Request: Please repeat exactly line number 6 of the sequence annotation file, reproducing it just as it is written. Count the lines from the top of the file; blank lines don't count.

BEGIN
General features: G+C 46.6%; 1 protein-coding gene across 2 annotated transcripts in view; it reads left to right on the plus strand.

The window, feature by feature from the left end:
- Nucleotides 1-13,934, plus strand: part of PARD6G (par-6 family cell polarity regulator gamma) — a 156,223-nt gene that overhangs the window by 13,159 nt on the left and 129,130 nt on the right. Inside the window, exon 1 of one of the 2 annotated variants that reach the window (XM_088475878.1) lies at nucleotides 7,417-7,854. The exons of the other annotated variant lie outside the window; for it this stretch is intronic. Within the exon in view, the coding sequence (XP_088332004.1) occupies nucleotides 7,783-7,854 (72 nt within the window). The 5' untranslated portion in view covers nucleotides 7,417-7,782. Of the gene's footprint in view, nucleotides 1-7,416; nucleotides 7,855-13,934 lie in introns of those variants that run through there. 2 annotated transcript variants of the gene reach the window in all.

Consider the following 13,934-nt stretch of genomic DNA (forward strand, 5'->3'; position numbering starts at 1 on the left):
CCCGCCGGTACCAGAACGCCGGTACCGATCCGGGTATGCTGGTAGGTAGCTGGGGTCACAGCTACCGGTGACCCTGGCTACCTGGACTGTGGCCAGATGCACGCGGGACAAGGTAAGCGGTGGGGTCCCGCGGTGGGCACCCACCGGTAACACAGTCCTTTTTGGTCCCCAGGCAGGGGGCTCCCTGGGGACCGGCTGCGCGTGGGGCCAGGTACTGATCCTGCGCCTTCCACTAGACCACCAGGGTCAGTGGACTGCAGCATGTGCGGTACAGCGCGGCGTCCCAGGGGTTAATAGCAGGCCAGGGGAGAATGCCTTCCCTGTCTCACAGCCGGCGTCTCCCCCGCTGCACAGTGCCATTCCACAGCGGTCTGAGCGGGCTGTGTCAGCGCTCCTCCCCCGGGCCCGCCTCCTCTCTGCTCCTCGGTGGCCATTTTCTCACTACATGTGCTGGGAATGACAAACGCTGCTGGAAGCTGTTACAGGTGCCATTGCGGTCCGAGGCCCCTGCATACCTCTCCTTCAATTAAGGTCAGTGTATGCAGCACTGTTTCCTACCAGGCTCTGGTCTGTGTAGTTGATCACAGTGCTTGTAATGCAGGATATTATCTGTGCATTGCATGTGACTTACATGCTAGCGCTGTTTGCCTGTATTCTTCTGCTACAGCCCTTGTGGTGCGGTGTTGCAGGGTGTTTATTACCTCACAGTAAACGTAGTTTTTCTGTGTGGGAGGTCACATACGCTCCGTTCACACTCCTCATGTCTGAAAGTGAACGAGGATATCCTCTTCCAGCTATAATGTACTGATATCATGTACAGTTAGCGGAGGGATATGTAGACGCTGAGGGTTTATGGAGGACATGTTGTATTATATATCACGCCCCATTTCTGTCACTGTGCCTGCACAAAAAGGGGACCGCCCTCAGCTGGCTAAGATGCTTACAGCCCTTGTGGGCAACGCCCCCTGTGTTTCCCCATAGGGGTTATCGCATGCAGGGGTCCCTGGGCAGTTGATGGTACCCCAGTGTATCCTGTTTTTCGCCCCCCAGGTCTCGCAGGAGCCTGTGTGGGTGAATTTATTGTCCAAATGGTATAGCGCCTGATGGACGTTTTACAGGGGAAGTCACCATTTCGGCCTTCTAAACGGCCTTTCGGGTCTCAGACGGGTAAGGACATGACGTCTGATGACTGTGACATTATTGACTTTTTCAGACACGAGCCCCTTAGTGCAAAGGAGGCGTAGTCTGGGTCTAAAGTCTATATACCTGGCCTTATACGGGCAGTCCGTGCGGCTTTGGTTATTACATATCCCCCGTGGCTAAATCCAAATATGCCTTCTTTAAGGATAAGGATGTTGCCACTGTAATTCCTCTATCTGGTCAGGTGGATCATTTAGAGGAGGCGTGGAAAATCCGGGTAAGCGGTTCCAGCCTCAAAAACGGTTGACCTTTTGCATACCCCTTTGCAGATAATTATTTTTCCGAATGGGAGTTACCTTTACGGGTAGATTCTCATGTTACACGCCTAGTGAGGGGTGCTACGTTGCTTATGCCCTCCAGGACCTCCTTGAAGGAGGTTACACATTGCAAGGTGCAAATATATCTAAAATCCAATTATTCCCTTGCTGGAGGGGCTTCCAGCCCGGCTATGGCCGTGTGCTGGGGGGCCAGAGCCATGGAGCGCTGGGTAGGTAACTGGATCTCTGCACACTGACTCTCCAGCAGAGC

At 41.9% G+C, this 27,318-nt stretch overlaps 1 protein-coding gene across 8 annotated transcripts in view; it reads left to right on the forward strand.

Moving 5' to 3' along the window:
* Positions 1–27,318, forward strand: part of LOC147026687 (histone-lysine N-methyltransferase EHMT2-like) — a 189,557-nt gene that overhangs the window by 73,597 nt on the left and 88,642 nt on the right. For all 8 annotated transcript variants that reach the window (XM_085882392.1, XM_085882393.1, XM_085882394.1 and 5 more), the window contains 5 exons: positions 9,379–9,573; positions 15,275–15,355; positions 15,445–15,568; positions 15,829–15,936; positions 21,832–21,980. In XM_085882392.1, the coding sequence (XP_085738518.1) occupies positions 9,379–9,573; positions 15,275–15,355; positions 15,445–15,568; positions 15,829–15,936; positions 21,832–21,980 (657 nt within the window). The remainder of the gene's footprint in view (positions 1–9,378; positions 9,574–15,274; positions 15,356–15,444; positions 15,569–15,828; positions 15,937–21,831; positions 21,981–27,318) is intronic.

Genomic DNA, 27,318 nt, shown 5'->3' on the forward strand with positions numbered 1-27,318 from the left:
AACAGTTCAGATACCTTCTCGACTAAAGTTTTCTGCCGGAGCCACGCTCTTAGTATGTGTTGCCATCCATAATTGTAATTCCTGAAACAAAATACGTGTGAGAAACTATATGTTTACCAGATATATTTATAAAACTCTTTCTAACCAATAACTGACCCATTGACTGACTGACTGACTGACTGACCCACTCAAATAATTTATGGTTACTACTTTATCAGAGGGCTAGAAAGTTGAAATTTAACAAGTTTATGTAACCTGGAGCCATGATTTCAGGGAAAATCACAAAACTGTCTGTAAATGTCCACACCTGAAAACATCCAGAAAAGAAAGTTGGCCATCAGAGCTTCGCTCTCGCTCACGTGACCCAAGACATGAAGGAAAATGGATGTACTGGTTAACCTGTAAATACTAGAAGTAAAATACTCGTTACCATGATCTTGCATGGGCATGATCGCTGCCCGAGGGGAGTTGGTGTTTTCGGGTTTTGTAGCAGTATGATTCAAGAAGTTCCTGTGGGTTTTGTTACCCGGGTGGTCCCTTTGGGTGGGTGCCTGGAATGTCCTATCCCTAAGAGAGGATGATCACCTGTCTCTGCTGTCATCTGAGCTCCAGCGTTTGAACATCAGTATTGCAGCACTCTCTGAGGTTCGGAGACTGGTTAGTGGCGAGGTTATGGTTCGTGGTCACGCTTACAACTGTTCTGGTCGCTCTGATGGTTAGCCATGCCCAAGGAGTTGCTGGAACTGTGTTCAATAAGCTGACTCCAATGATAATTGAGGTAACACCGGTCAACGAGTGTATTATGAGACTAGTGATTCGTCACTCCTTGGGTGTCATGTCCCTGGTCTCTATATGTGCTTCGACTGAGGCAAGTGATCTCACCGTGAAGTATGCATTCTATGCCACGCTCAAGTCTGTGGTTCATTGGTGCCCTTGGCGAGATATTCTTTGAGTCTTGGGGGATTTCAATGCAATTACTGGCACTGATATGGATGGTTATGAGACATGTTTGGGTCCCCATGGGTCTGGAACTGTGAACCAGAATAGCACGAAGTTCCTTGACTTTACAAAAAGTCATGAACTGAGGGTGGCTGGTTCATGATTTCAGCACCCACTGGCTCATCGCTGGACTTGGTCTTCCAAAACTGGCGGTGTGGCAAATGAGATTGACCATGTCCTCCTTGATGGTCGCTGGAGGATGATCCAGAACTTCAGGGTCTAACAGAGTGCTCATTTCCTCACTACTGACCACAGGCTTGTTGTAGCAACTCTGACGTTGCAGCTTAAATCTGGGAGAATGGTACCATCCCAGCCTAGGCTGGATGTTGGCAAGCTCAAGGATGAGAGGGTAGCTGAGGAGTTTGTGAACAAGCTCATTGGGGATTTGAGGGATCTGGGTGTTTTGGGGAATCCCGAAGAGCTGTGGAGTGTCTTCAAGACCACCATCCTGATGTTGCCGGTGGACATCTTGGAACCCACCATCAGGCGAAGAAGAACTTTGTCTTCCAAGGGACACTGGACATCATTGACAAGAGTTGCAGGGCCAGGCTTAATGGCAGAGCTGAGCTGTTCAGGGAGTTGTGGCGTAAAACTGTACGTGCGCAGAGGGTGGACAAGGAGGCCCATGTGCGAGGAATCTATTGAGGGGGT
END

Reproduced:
At 41.9% G+C, this 27,318-nt stretch overlaps 1 protein-coding gene across 8 annotated transcripts in view; it reads left to right on the forward strand.